Rep. Galen Hollenbaugh moderated a technology panel that provided additional information on the state data center. The panelists included Tammy LaVigne, deputy CIO, DOA; Stuart Fuller, data center manager, DOA, Bill Hallinan, IT manager, Teachers Retirement System; John Daugherty, CIO, Department of Corrections; and Barbara Smith, statewide fiscal specialist, Legislative Fiscal Division. Several members of the public also offered comments on state information technology.
Dale Matheson, systems analyst, Legislative Services Division, demonstrated an online input tool constructed to solicit ideas from stakeholders and the public on ways to improve the efficiency of projects and programs identified in HB 642. The tool is available on the committee's webpage at leg.mt.gov/sceg (click on "Provide Your Suggestions to the Committee").
Rep. Kathleen Williams, Sen. Jon Sonju, and Hollenbaugh developed the substantive questions asked on the online input tool.
The committee appointed Hollenbaugh, chair, Sen. Ed Buttrey, and Reps. Scott Reichner and Williams to a Technology Subcommittee. The committee also appointed Sonju, chair, Caferro, and Wanzenried, and Reps. Blasdel, Ron Ehli, and Hollenbaugh to a Work Plan Subcommittee. Wanzenried was appointed to the Health Care/Medicaid Subcommittee. The committee will appoint a Natural Resources Subcommittee in the future.
The select committee will meet Nov. 15-16 in Great Falls at Benefis Hospital. The agenda and other meeting information will be posted on the committee's webpage when available.
Sen. Jim Keane is also a member of the select committee.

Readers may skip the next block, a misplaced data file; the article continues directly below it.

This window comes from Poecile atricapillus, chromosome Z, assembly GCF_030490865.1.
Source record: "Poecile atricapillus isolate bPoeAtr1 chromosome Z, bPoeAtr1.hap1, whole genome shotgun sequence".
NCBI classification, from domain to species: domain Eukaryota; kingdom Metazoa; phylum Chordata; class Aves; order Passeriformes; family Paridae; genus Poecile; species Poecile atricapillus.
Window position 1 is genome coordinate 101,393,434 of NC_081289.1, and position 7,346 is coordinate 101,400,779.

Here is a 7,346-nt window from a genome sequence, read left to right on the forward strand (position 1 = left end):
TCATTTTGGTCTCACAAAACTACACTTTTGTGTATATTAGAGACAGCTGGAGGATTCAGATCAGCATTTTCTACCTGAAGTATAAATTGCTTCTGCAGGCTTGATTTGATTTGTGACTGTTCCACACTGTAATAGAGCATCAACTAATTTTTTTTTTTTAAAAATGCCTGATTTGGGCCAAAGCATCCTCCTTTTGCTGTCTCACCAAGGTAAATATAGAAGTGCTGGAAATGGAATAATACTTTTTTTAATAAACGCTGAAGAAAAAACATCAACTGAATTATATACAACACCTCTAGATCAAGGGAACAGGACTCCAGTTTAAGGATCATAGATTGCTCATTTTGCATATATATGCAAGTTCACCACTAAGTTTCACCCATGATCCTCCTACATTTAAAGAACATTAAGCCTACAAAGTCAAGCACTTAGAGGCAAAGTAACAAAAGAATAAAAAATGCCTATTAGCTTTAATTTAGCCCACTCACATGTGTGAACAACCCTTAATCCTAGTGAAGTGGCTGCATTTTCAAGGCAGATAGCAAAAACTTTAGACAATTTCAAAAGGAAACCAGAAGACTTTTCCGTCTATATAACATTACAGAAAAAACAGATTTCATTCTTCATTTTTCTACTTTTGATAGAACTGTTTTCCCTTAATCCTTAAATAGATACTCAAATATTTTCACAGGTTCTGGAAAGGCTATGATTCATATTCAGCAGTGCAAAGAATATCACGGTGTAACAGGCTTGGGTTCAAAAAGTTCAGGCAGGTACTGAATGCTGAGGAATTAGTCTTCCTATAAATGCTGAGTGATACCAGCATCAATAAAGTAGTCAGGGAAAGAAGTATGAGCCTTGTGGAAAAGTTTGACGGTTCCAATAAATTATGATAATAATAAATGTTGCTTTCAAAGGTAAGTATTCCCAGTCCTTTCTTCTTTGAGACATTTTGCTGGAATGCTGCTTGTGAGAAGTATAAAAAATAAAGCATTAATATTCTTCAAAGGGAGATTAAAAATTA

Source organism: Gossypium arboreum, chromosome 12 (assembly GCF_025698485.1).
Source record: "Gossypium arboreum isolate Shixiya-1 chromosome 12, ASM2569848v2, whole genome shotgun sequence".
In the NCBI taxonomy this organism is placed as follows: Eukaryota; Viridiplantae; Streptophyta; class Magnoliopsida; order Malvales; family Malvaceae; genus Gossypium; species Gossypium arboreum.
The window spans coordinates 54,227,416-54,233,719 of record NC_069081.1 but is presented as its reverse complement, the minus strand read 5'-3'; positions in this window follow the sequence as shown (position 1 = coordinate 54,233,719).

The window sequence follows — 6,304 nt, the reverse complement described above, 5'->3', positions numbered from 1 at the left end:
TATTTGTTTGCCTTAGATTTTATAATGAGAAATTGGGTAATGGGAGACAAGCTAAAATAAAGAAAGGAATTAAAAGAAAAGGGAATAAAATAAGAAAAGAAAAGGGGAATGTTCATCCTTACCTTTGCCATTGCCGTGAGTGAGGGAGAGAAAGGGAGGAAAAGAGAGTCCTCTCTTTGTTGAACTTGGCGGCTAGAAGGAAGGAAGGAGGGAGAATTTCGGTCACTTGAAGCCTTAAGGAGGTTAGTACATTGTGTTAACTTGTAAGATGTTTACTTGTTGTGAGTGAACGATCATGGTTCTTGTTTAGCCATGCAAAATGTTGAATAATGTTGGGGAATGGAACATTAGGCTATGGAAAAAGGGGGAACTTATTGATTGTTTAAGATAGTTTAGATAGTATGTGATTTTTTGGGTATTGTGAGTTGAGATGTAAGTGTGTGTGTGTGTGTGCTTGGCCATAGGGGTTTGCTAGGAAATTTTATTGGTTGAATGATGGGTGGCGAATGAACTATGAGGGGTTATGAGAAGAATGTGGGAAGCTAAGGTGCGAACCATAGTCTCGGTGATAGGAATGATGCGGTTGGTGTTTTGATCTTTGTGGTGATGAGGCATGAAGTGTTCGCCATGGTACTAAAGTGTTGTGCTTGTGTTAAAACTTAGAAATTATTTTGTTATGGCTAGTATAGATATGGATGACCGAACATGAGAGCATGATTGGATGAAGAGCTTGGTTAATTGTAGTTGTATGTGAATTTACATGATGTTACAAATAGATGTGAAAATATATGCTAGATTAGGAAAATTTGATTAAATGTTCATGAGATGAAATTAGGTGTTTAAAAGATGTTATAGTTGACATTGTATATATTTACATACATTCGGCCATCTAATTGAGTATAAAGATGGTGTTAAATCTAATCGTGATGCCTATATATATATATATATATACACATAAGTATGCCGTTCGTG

State Administration and Veterans' Affairs Committee Reviews Actuarial Valuations of Retirement Systems
At the State Administration and Veterans' Affairs Interim Committee Oct. 20 meeting, Roxanne Minnehan, executive director, Public Employees' Retirement Administration, reported on the actuarial valuations for eight of the public retirement systems, and David Senn, executive director of the Teachers' Retirement System, reported on the actuarial valuations of the teachers' retirement system.
Carroll South, executive director, Board of Investments, gave a status report on the investment of the retirement system assets.
Other retirement-related activities included a litigation report and analysis by staff attorney, David Niss, a report on retirement legislation in other states, and a discussion about the committee's statutory duties related to the public employee retirement systems.
The committee also heard a report from Commissioner of Political Practices Dave Gallick as part of its agency oversight duties. Russ Hill, administrator of the State Employee Group Benefits Advisory Council, provided details about the advisory council as part of the committee's House Bill 142 work.
See the December issue of the The Interim for additional coverage of the meeting.
The State-Tribal Relations Committee met jointly with tribal leaders at the Northern Cheyenne Reservation Sept. 28. Northern Cheyenne council member Alec Sandcrane opened the meeting with a blessing.